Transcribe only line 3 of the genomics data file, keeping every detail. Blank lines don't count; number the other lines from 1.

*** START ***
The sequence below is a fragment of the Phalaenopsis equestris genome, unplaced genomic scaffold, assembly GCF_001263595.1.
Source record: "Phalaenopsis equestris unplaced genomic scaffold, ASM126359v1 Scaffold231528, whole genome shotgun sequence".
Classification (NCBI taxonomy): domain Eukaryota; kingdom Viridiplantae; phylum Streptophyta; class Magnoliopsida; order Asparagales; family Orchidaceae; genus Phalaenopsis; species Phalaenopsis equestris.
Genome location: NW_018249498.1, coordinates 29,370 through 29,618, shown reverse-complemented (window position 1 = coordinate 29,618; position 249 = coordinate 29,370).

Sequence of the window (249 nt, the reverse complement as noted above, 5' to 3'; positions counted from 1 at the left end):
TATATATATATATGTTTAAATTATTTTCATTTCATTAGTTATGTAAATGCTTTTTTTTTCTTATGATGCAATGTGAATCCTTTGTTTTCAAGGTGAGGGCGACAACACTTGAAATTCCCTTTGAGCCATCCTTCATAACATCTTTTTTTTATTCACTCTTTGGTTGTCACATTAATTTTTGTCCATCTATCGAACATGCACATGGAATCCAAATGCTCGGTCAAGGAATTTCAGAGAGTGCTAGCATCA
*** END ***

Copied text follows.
Classification (NCBI taxonomy): domain Eukaryota; kingdom Viridiplantae; phylum Streptophyta; class Magnoliopsida; order Asparagales; family Orchidaceae; genus Phalaenopsis; species Phalaenopsis equestris.